We're on to the power giant's sneaky tricks
EDITORIAL For decades, Pacific Gas and Electric Co. has been a deceptive and corrupting influence in San Francisco politics, time and again subverting efforts to create a public power system that would save city ratepayers tens of millions of dollars annually, comply with the federal Raker Act public power mandate, and create a greener power portfolio.
PG&E is prohibited by state law from interfering with community choice aggregation, an eminently worthy project that will allow San Francisco to develop sustainable energy projects and to buy and distribute power on behalf of residents. So, to circumvent the law, PG&E works quietly and aggressively through the Chamber of Commerce, the mainstream media, and community groups. It also spreads a blizzard of greenwashing ads around the cityscape.
The Guardian obtained a memo that PG&E secretly distributed to various community groups around town a few weeks ago, calling the CCA plan flawed and the city unfit to enter the power business. As Amanda Witherell reported on our Politics blog, Committee on Jobs director Nathan Nayman then plagiarized whole chunks of the PG&E missive for a May 23 guest editorial that he wrote for the San Francisco Examiner (a PG&E ad nestled close to his op-ed on the Examiner's Web site).
Then the Chamber of Commerce got into the act, purporting to conduct a poll of 111 business executives, most of whom said surprise, surprise that they would rather just keep doing business with PG&E. We got a copy of the poll, and it showed that only l,500 of the city's 50,000 or so businesses were canvassed, and less than 10 per cent bothered to respond. The company that conducted the poll, Greenberg Quinlan Rosner Research, lists PG&E as a client on its Web page but does not list the chamber.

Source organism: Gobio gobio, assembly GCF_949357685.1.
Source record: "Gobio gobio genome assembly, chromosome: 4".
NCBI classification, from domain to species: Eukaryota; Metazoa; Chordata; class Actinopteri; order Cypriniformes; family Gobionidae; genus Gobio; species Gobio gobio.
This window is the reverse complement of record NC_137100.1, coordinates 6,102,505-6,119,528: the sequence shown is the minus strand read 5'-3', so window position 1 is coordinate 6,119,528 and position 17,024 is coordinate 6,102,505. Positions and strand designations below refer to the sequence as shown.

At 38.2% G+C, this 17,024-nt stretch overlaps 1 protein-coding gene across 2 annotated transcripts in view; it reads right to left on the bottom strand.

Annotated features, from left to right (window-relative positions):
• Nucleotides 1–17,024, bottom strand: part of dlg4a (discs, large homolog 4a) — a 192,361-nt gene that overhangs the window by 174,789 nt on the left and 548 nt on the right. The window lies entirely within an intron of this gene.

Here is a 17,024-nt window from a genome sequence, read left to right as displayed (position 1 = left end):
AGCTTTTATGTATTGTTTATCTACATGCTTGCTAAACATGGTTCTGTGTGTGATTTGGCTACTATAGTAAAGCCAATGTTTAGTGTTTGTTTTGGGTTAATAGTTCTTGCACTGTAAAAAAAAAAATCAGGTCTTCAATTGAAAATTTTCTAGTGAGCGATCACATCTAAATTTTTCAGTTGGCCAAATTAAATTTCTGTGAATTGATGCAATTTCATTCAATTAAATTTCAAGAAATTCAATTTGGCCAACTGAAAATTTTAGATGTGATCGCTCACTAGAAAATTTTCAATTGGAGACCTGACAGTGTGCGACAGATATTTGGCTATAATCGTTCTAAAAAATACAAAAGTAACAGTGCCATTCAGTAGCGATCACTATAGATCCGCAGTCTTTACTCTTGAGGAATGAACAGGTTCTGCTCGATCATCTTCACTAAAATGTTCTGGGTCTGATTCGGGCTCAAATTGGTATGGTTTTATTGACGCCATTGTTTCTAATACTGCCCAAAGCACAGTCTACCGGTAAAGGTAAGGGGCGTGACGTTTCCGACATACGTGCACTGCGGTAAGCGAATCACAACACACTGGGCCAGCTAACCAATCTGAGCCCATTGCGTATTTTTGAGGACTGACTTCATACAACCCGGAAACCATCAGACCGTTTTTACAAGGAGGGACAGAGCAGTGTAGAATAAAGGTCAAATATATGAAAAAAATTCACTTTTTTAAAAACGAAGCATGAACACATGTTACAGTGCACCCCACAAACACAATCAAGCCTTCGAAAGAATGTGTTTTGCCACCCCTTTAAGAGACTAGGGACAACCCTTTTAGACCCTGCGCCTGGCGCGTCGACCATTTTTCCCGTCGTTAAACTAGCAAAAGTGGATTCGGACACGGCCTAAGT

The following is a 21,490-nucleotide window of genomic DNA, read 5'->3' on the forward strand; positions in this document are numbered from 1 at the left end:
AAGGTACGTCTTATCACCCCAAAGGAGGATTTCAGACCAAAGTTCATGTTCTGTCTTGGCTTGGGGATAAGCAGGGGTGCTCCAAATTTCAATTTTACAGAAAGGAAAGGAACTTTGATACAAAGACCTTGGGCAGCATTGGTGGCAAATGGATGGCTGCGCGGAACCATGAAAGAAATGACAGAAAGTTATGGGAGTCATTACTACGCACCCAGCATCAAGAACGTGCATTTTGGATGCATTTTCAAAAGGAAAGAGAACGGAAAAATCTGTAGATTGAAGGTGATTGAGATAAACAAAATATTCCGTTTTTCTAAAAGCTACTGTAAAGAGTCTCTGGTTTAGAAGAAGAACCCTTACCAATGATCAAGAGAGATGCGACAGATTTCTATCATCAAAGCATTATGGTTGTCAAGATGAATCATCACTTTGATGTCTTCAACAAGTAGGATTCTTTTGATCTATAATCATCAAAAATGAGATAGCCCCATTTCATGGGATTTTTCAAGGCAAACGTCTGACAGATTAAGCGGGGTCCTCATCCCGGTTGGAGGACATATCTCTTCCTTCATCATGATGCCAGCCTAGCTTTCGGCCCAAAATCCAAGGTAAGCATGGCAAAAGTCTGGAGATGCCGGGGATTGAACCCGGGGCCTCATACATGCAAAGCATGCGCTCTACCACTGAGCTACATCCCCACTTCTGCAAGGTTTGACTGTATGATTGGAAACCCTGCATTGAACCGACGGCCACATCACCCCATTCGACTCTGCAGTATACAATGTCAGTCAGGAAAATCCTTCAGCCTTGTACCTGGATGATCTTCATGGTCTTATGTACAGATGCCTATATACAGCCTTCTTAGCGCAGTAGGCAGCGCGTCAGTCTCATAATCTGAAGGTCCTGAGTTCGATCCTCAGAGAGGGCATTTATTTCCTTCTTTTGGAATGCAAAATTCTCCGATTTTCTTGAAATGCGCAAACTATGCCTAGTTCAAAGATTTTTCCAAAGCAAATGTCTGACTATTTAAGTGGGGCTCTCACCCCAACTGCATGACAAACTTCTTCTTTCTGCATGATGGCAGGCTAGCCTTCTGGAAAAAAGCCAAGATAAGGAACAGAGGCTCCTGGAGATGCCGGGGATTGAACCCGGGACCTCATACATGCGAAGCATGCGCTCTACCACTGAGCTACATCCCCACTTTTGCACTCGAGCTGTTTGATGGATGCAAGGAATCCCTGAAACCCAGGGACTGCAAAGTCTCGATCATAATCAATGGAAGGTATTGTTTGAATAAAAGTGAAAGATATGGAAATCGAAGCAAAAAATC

Despite the obvious bias of this survey and the chamber's clear intention to do PG&E's bidding, both the Examiner and the San Francisco Chronicle dutifully reported the results but didn't include any comment from public power people. How close was the coordination between PG&E and the chamber? When the Chronicle called PG&E for comment, the reporter wrote, a chamber spokesperson called back on PG&E's behalf. Neat. And the chamber's James Lazarus testified on the poll results at the Board of Supervisors' Budget and Finance Committee CCA hearing June 6.
To its credit, the committee saw through the charade and voted unanimously to move CCA forward. The full board was scheduled to consider approving CCA on June 12 after our press time, and approval appeared likely. CCA is an important first step toward public power, consumer choice, and an energy policy that is sustainable and independent. Let's put CCA on the fast track and keep exposing PG&E's sneaky maneuvers and the people and businesses that promote them. *